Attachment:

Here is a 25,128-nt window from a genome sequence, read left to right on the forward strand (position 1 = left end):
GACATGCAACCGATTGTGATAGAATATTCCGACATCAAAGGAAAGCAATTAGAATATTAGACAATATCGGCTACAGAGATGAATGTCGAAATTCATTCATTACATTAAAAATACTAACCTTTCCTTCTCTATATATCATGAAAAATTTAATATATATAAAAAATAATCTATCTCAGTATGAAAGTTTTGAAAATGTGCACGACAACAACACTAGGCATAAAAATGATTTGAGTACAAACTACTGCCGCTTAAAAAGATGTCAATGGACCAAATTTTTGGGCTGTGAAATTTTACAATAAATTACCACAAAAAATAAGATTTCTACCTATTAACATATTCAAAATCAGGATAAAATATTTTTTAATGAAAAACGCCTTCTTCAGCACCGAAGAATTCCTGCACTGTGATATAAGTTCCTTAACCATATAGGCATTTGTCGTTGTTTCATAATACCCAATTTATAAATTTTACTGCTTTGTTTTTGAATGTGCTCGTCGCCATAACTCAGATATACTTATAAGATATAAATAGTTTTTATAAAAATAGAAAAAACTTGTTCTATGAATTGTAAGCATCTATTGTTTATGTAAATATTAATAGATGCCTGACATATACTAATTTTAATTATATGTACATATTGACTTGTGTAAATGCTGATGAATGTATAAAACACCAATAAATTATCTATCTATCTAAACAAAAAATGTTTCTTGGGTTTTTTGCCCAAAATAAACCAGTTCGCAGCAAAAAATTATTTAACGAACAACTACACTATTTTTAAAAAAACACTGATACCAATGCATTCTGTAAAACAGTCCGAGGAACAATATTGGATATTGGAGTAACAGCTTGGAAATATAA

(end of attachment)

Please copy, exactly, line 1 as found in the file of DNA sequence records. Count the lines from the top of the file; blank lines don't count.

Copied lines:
Here is a 25,128-nt window from a genome sequence, read left to right on the forward strand (position 1 = left end):